As high-profile demonstrations, protests, marches and debates about free speech continue to make headlines across the country, millions of Americans are using social media to join the national conversation about race and inequality.
However, a group of people from UW-Eau Claire and the greater Chippewa Valley are taking a different approach — deliberately moving their discussions about race offline, believing that face-to-face conversations among neighbors is what ultimately will lead to lasting change within themselves and their communities.
This fall, more than 120 people are participating in Circles of Change action groups, gathering weekly to discuss race relations on campus and in the community. “The goal is to help make the Chippewa Valley a more welcoming place for everyone,” Dr. Audrey Robinson, director of UW-Eau Claire’s Academic Skills Center, says of UW-Eau Claire’s Circle of Change initiative.
With both UW-Eau Claire and the Chippewa Valley growing, it is important that campus and community members engage in ongoing dialogue to hear issues from various points of view and recognize areas of agreement and common ground, Robinson says.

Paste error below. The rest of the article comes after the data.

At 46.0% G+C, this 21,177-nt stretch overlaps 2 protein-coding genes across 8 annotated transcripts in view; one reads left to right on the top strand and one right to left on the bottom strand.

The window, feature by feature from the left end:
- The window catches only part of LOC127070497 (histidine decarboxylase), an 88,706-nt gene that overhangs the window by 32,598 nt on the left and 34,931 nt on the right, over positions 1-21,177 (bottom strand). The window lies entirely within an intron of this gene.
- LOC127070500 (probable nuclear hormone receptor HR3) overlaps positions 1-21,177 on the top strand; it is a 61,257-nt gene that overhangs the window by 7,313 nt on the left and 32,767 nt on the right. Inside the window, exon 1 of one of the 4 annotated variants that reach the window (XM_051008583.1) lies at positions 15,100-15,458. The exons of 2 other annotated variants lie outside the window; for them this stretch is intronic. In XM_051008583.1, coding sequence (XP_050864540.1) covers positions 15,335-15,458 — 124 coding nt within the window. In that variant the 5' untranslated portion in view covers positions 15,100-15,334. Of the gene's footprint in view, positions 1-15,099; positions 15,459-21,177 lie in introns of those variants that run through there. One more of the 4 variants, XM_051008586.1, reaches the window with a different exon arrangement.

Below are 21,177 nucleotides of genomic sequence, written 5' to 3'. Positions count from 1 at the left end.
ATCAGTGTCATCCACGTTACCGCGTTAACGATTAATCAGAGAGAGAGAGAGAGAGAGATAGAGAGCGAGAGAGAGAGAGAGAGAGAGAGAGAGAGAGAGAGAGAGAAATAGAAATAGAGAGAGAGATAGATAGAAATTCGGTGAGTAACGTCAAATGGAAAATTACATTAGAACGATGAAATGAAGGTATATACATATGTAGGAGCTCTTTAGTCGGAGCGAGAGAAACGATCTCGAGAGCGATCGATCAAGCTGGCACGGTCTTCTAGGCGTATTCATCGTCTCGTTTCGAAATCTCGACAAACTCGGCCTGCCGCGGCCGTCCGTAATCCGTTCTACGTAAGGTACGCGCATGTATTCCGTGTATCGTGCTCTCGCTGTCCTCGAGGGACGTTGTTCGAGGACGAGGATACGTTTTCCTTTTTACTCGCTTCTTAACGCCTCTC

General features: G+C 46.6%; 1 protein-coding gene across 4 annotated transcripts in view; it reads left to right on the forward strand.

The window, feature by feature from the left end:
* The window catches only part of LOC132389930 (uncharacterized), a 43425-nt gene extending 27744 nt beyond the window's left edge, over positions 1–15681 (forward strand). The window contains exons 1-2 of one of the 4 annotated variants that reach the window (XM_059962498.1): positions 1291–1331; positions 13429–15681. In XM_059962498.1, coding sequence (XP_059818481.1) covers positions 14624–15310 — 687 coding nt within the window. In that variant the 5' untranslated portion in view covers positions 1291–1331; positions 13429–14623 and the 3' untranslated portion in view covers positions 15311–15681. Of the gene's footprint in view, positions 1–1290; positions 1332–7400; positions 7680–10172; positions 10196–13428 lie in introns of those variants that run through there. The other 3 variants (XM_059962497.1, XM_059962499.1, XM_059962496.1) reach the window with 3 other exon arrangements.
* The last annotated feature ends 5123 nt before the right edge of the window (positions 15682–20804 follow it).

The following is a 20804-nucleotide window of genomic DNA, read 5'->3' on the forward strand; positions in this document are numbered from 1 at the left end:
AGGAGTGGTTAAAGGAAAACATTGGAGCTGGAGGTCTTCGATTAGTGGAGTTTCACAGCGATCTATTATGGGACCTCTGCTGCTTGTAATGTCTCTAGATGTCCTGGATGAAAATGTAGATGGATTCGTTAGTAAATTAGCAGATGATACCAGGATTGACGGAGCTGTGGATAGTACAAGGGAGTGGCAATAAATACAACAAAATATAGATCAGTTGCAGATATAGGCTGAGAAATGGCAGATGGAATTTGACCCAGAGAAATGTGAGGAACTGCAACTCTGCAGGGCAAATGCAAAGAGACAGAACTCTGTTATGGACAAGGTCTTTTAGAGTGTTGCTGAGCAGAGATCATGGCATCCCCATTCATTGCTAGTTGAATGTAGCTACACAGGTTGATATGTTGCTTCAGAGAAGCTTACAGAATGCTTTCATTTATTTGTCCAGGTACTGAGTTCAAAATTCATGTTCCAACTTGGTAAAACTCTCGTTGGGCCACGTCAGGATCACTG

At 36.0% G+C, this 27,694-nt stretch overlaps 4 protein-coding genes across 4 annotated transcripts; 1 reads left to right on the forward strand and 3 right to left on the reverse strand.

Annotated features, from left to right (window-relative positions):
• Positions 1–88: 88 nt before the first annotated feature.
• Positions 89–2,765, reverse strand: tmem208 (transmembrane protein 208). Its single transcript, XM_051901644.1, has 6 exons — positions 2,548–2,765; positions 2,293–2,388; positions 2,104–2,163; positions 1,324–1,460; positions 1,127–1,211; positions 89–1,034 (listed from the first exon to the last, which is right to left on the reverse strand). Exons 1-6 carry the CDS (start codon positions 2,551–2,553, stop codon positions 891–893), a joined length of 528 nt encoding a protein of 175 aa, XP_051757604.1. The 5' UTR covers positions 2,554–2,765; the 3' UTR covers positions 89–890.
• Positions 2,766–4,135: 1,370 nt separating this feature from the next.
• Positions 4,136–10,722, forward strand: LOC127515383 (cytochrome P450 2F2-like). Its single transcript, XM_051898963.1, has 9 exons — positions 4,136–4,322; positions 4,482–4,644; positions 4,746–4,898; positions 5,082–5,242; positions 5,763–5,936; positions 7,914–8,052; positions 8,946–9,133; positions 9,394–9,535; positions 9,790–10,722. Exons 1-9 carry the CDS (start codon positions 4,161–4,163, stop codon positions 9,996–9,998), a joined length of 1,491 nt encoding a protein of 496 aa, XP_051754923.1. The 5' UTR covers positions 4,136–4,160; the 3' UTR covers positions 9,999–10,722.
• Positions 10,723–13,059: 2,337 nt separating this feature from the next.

Robinson also says that “We all have our own personal biases that we need to recognize and address.” “Circles of Change isn’t about pointing fingers, but having honest conversations about what we need to change in ourselves and in our institutional systems so we all can move forward.”
This fall, Circles of Change — a project that includes UW-Eau Claire, Chippewa Valley Technical College, the Eau Claire Area School District, local governments and the Chippewa Valley — are hosting 10 discussion groups on UW-Eau Claire’s campus, at CVTC and in the community.
Each group includes 12-16 people of varying ages, races, genders, backgrounds and socioeconomic classes, that come together for 12 hours of face-to-face conversations about race over a six-week period. Two trained facilitators lead each of the group discussions.
“I’m so excited by the community’s reaction to Circles of Change,” Robinson says. “When we started this project I wasn’t sure we could get 10 people much less more than a 120 people to participate. Given the political climate across the country, I think more and more people are realizing the importance of having dialogues about difference.
“There are a lot of people who are interested in issues that relate to race but don’t know how to talk about it, how to get involved or what to do. Circles of Change is a way for them to get started.”
The Circles of Change initiative began in the spring of 2017, with pilot discussion groups composed of people from the campus and community, including civic leaders, students, business leaders, educators and others.